FLORHAM PARK, N.J. - Tom Brady has taken a beating this season - far more than usual. In fact, the 40-year-old has already been sacked more times in five games this season than he was all of last year.
And don't think the Jets haven't noticed that.
"Oh yeah, we have noticed Tom Brady holds onto the ball a little longer than he usually does," said Jets defensive end Leonard Williams. "For us, that's definitely given us something to look forward to, getting after the quarterback. We know he's the head of the offense. If we can get to him and affect him as much as possible, we can affect the game."
Of course, that's easier said than done for several reasons, including the fact that the Jets' pass rush hasn't been very good so far this season. In fact, their best two pass rushers, Williams and Muhammad Wilkerson, have combined for zero sacks so far.
And the truth is that Brady, despite the beating he's taking, is still Brady. He's completed nearly 70 percent of his passes, thrown for 1,702 yards with 11 touchdowns and just one interception, all for the top-ranked offense and passing offense in the NFL. So if he's affected at all by his age or the pounding that has reportedly left him with a sprained left shoulder, it hasn't really been obvious in the games.
"You know, really I don't think so," said Jets defensive coordinator Kacy Rodgers. "Of course he's been hit a few times, but he's still moving the ball, he's still effective passing the ball and deadly accurate.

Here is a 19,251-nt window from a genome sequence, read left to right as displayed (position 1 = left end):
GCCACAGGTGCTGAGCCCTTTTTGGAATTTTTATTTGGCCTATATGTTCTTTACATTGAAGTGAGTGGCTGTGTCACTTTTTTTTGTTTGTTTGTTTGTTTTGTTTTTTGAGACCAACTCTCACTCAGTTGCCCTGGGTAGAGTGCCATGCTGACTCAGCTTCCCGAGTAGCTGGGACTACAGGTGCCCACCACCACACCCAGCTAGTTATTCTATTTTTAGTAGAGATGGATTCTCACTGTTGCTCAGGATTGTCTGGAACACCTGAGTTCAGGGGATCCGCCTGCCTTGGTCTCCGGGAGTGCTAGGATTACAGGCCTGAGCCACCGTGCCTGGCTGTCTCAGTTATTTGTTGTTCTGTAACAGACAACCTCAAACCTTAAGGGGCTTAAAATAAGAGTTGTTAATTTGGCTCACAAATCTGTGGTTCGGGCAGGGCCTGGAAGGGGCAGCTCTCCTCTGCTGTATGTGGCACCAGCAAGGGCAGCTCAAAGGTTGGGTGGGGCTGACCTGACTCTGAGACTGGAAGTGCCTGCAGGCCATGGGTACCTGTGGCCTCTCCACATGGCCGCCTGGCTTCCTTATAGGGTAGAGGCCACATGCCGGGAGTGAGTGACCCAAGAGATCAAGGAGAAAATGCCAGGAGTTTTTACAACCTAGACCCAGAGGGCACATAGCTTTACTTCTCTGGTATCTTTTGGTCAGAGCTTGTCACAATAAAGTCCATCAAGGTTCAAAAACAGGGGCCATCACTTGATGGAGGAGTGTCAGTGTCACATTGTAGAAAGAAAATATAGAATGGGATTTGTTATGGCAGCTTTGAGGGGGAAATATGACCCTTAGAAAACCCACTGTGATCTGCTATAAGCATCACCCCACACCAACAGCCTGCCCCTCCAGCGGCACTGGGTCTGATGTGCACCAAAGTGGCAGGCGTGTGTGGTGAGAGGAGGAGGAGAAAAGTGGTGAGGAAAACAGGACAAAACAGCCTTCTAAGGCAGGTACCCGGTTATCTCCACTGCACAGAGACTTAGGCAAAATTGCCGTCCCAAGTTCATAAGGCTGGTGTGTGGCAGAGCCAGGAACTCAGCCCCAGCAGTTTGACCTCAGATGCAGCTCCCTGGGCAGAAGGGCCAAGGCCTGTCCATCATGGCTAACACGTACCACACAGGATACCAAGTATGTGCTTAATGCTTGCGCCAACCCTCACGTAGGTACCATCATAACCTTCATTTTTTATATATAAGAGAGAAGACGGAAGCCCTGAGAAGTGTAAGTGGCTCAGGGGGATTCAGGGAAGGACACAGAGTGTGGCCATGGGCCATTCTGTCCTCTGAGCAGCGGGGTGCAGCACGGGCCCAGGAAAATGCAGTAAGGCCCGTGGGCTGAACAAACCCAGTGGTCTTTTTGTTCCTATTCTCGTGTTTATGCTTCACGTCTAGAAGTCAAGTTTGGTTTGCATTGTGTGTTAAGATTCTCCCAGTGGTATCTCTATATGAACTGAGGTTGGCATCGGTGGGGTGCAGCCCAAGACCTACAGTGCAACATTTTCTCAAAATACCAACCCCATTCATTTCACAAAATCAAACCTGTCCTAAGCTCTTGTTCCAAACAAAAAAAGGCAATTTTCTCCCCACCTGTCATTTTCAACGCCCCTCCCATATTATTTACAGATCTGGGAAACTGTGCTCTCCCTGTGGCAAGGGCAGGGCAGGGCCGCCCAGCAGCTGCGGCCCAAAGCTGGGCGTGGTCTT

"This guy's like Father Time," Rodgers added. "It's unbelievable. You watch him on tape and he's still able to do it. It's amazing."
Making things even worse for the Jets is that Brady has plenty of help with an offense that's averaging 29.6 yards per game. That's 11 points more than the Jets are scoring (18.4). In fact the Jets haven't scored more than 23 points in a game all season, and they needed overtime against the Jaguars two weeks ago to do that.
Somehow their 25th-ranked defense is going to have to at least slow down the Pats, though Rodgers knows that's the biggest challenge he's faced all year.
"It's not even close," he said. "There's so many problems. They've got two tight ends you've got to worry about covering, three backs, then you've got to deal with (receiver Brandin) Cooks taking the top off, (Danny) Amendola running East and West, (Chris) Hogan doing his thing. It's just (a matter of) which problem you want to take care of first."
And which one would that be?
"I don't know," Rodgers said. "I wish I had the answer."
Of course the biggest problem is Brady, the future Hall of Famer, which means the easiest solution would be to pressure him as much as possible. He won't be rattled and he likely won't be completely knocked out of his rhythm, but a strong pass rush could cause the timing of the New England offense to be disrupted just enough to give the Jets a chance.
And they absolutely believe they have a chance to turn that pressure up.
"We've taken a look at it for sure," said linebacker Darron Lee. "We're trying to get some pressure on the quarterback because it'll help our coverage. We know he likes to get the ball out fast, but if we can make him second guess or something and get that pressure there that would be a huge plus for us."